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Julius DSilva as Max Bialystock and the Ensemble. Image: Johan Persson
Julius DSilva as Max Bialystock and the Ensemble. Image: Johan Persson

The Producers, Royal Exchange, Manchester, Theatre Review

Home » Reviews » The Producers, Royal Exchange, Manchester, Theatre Review

Badly bleached beehives, tap-dancing zimmer-frames and pigeon puppets – Raz Shaw’s new production of The Producers, at The Royal Exchange, is a riot of absurdity.

As if taking stage notes from one of the show’s more well-known numbers, Shaw keeps it happy, snappy and gay – it works a treat. His production grabs the audience by the funny bone and never lets go.

Even gags we’ve heard a million times before are welcomed as fresh, because when it comes to this kind of zany humour, it certainly is the way you tell ’em. And here the delivery comes with a huge dollop of physical silliness, at times so surreal it’s like watching a cartoon.

Max Bialystock and Leo Bloom are the hapless producers at the centre of the story. Well, Bialystock is a sleazy, failing, theatre producer and Bloom is his nervy accountant who, after hitting on a money-making scam, becomes enamoured with the idea of swapping his data-punching day job for the bright-lights of Broadway.

While working on the books, Bloom discovers it could be possible to make more money out of a flop than a hit. The plan is to produce a show so bad it closes after opening night leaving them with $1m of investors’ money to squander in Rio. So, Bialystock turns to his trusty investors – trading sexual favours for old widow’s cheques – and the pair set out to find the worst play ever written.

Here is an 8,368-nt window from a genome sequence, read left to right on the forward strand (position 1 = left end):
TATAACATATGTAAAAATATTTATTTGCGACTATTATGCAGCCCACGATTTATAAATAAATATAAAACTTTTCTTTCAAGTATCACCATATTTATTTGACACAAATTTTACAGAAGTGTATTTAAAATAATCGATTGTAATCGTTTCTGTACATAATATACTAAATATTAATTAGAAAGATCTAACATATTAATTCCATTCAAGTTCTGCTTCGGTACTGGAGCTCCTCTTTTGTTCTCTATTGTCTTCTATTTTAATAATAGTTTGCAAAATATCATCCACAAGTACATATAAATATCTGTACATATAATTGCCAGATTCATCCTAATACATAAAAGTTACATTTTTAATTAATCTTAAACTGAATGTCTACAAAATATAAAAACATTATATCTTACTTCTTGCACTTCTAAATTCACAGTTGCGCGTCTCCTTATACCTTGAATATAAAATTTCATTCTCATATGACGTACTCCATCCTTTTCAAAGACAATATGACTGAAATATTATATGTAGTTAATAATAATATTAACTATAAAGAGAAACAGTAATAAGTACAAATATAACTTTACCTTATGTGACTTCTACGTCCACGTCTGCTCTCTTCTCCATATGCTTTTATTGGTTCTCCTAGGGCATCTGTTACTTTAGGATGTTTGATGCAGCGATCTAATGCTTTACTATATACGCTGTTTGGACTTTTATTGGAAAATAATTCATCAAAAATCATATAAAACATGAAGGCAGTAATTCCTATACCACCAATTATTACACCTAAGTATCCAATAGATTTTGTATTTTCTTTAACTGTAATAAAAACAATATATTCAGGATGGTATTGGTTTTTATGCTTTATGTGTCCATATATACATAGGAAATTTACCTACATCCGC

It’s more than 50 years since Mel Brooks told his story in an Oscar-winning screen play and the idea of a musical about Adolf Hitler is still in the worst possible taste. There is an irresistible edginess to the big number, ‘Springtime for Hitler’ – with all its sequins, tapping Jack boots, and giant swirling Swastika – that leaves you laughing in disbelief.

Julius D’Silva and Stuart Neal (bearing more than a slight resemblance to Matthew Broderick who created the role on Broadway) make a wonderful comedy pairing as Bialystock and Bloom. Despite his greasy comb-over and cardboard belt, D’Silva’s Bialystock is a likeable rogue.

When partnered with Neal’s constantly sweating and slightly slouched Bloom, we never believe they have enough wit between them to outsmart anyone – not even the old nymphomaniacs who Bialystock likes to think he’s charmed. And as for their new Swedish secretary, Ulla (Emily-Mae) she may be tidying-up the drooping roses but we sense she’s no fool. In Mae’s confident portrayal there is no #MeToo casting couch in this office.

While D’Silva and Neal’s manic energy drives the show, there is strong support from the rest of the cast, particularly Charles Brunton as cross-dressing director, Roger De Bris, whose comedy at times is so physically expressive he could be made of rubber. His flamboyant rendition of the narcissistic, ‘Heil Myself’ has the house in uproar.

Choreographer, Alistair David has done wonders to create a big musical feel in the intimate space of the Exchange’s in-the-round theatre. It’s outrageous, hilarious and ultimately harmless. And for Christmas, while it might not be a traditionally festive choice, this musical comedy provides some much needed fizz.

The Producers is at The Royal Exchange Theatre, Manchester from 30 November 2018 to 2 February 2019.

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Written by
Carmel Thomason
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Avatar photo Written by Carmel Thomason